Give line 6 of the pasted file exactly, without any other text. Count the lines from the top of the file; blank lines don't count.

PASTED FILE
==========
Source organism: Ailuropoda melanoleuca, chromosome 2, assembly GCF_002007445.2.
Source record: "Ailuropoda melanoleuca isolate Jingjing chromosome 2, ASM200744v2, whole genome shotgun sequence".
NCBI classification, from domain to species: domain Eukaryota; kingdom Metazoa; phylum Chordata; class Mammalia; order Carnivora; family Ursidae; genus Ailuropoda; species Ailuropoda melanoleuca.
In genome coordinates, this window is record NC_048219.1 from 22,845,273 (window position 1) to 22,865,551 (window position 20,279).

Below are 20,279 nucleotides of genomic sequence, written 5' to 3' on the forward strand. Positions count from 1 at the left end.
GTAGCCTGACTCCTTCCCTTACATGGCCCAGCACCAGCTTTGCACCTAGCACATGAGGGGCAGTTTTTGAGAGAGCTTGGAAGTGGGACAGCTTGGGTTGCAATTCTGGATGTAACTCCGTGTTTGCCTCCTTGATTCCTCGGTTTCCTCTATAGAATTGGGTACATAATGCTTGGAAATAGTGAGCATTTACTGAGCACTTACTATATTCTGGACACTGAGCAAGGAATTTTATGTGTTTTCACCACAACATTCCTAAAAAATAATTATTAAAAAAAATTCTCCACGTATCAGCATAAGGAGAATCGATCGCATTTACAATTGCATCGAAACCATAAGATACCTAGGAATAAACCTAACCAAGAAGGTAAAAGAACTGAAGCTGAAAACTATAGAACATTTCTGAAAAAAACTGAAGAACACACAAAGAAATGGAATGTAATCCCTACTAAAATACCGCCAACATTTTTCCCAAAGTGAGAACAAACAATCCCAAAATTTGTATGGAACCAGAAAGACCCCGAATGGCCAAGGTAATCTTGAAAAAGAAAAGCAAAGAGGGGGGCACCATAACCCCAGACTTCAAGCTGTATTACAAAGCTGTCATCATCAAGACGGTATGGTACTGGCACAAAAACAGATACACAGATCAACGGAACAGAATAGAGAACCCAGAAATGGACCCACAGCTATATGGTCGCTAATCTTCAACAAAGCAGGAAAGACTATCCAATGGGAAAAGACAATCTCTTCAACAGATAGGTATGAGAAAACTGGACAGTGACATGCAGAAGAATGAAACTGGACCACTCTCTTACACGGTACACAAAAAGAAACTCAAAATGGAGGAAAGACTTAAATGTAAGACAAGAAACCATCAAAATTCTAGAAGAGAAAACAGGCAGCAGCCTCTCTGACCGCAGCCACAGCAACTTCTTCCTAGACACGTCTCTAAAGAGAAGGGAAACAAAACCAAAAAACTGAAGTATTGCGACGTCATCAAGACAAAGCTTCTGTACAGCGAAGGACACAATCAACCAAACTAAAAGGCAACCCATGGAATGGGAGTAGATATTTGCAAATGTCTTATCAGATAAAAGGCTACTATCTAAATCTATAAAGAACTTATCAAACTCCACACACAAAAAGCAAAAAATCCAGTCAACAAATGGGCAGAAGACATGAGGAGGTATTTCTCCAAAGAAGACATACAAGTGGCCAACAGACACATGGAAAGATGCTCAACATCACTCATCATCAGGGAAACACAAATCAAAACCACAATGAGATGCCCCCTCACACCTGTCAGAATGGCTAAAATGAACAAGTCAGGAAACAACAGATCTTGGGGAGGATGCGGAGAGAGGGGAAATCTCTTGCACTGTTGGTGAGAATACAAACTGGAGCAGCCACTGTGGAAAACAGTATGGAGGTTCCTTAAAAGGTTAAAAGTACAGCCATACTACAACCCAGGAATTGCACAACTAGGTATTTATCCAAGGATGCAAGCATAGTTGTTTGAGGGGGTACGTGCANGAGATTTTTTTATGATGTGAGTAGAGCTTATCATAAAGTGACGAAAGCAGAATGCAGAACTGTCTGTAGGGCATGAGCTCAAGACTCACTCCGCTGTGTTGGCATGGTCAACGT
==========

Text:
GTAGCCTGACTCCTTCCCTTACATGGCCCAGCACCAGCTTTGCACCTAGCACATGAGGGGCAGTTTTTGAGAGAGCTTGGAAGTGGGACAGCTTGGGTTGCAATTCTGGATGTAACTCCGTGTTTGCCTCCTTGATTCCTCGGTTTCCTCTATAGAATTGGGTACATAATGCTTGGAAATAGTGAGCATTTACTGAGCACTTACTATATTCTGGACACTGAGCAAGGAATTTTATGTGTTTTCACCACAACATTCCTAAAAAATAATTATTAAAAAAAATTCTCCACGTATCAGCATAAGGAGAATCGATCGCATTTACAATTGCATCGAAACCATAAGATACCTAGGAATAAACCTAACCAAGAAGGTAAAAGAACTGAAGCTGAAAACTATAGAACATTTCTGAAAAAAACTGAAGAACACACAAAGAAATGGAATGTAATCCCTACTAAAATACCGCCAACATTTTTCCCAAAGTGAGAACAAACAATCCCAAAATTTGTATGGAACCAGAAAGACCCCGAATGGCCAAGGTAATCTTGAAAAAGAAAAGCAAAGAGGGGGGCACCATAACCCCAGACTTCAAGCTGTATTACAAAGCTGTCATCATCAAGACGGTATGGTACTGGCACAAAAACAGATACACAGATCAACGGAACAGAATAGAGAACCCAGAAATGGACCCACAGCTATATGGTCGCTAATCTTCAACAAAGCAGGAAAGACTATCCAATGGGAAAAGACAATCTCTTCAACAGATAGGTATGAGAAAACTGGACAGTGACATGCAGAAGAATGAAACTGGACCACTCTCTTACACGGTACACAAAAAGAAACTCAAAATGGAGGAAAGACTTAAATGTAAGACAAGAAACCATCAAAATTCTAGAAGAGAAAACAGGCAGCAGCCTCTCTGACCGCAGCCACAGCAACTTCTTCCTAGACACGTCTCTAAAGAGAAGGGAAACAAAACCAAAAAACTGAAGTATTGCGACGTCATCAAGACAAAGCTTCTGTACAGCGAAGGACACAATCAACCAAACTAAAAGGCAACCCATGGAATGGGAGTAGATATTTGCAAATGTCTTATCAGATAAAAGGCTACTATCTAAATCTATAAAGAACTTATCAAACTCCACACACAAAAAGCAAAAAATCCAGTCAACAAATGGGCAGAAGACATGAGGAGGTATTTCTCCAAAGAAGACATACAAGTGGCCAACAGACACATGGAAAGATGCTCAACATCACTCATCATCAGGGAAACACAAATCAAAACCACAATGAGATGCCCCCTCACACCTGTCAGAATGGCTAAAATGAACAAGTCAGGAAACAACAGATCTTGGGGAGGATGCGGAGAGAGGGGAAATCTCTTGCACTGTTGGTGAGAATACAAACTGGAGCAGCCACTGTGGAAAACAGTATGGAGGTTCCTTAAAAGGTTAAAAGTACAGCCATACTACAACCCAGGAATTGCACAACTAGGTATTTATCCAAGGATGCAAGCATAGTTGTTTGAGGGGGTACGTGCANGAGATTTTTTTATGATGTGAGTAGAGCTTATCATAAAGTGACGAAAGCAGAATGCAGAACTGTCTGTAGGGCATGAGCTCAAGACTCACTCCGCTGTGTTGGCATGGTCAACGT